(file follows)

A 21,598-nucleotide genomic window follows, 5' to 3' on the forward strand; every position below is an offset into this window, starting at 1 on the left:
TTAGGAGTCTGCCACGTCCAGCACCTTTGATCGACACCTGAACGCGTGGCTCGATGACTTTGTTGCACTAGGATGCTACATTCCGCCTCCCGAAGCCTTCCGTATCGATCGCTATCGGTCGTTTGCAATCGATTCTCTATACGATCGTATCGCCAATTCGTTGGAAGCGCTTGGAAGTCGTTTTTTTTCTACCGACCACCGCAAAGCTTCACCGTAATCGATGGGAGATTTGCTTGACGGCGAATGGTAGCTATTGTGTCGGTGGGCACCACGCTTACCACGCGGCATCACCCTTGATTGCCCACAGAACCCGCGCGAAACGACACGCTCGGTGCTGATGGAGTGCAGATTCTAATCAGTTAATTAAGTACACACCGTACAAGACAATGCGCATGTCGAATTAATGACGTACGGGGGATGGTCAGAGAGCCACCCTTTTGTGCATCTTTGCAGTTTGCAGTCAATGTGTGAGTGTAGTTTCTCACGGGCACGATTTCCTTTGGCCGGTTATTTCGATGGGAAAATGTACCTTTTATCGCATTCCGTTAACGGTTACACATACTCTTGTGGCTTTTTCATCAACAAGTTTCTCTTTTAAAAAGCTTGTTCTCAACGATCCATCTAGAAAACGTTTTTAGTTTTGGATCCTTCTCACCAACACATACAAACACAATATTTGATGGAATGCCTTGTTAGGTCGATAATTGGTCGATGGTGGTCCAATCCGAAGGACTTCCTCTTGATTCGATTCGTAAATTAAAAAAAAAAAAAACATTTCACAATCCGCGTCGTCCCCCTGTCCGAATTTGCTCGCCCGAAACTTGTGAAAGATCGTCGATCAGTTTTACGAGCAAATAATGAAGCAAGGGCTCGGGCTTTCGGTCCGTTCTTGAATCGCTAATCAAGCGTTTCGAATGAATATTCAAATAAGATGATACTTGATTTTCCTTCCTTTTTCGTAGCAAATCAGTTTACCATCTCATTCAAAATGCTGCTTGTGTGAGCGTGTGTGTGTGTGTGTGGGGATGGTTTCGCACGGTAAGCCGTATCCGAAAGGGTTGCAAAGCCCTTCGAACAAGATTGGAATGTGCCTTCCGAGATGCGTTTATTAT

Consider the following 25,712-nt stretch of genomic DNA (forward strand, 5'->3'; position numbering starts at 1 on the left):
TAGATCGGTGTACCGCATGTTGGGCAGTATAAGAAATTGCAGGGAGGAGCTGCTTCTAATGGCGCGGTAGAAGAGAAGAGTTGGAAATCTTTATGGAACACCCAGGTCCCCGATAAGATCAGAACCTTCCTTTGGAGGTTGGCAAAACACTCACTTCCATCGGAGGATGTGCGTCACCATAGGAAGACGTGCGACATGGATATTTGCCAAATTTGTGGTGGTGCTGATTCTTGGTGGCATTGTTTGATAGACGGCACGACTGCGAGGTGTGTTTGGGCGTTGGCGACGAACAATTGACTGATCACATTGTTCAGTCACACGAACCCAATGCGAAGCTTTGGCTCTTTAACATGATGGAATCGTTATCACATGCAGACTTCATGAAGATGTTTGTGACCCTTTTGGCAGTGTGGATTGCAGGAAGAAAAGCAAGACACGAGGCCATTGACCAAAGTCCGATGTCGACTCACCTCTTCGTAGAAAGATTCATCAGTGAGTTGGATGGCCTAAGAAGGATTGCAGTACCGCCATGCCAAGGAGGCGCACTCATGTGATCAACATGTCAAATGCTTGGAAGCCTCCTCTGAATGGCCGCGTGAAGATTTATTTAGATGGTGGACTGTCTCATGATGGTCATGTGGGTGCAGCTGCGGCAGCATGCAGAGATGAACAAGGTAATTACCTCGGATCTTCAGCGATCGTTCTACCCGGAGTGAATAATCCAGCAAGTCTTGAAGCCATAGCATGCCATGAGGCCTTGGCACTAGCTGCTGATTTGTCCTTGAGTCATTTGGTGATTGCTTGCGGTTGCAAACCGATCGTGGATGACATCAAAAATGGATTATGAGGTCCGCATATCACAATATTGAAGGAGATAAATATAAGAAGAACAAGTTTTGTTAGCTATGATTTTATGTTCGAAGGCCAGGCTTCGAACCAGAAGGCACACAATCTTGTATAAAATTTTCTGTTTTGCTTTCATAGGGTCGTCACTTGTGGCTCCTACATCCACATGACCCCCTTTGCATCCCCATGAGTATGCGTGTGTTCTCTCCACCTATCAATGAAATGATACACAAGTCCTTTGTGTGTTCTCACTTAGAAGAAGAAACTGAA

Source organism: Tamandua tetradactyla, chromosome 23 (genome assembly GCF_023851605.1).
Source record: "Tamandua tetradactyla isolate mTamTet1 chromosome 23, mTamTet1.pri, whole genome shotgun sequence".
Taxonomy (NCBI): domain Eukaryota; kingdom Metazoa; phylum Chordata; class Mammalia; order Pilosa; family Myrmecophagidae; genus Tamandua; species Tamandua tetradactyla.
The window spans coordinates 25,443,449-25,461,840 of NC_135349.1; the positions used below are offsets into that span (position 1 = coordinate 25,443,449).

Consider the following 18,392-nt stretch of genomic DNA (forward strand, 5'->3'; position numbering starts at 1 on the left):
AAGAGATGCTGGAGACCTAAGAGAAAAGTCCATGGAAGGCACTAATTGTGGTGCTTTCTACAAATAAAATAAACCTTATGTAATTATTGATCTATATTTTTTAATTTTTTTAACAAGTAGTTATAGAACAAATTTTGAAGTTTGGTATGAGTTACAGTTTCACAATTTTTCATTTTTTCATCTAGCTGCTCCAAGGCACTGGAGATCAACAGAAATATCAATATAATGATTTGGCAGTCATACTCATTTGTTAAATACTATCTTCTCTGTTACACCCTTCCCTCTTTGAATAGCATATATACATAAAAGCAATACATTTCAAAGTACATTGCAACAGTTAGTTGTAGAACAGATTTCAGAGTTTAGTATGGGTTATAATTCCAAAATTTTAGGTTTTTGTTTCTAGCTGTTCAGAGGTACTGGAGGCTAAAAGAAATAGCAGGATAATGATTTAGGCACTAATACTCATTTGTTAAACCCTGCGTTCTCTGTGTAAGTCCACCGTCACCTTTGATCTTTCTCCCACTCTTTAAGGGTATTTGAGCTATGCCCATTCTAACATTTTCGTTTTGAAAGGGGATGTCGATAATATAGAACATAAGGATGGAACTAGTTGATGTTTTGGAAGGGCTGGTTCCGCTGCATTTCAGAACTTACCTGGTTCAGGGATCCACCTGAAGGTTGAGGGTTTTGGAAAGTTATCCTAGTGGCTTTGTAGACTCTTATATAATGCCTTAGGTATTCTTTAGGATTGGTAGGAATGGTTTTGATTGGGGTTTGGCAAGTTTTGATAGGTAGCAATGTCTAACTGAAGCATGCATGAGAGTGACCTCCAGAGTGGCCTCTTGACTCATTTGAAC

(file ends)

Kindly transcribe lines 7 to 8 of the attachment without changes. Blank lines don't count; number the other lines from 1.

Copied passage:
Taxonomy (NCBI): domain Eukaryota; kingdom Metazoa; phylum Chordata; class Mammalia; order Pilosa; family Myrmecophagidae; genus Tamandua; species Tamandua tetradactyla.
The window spans coordinates 25,443,449-25,461,840 of NC_135349.1; the positions used below are offsets into that span (position 1 = coordinate 25,443,449).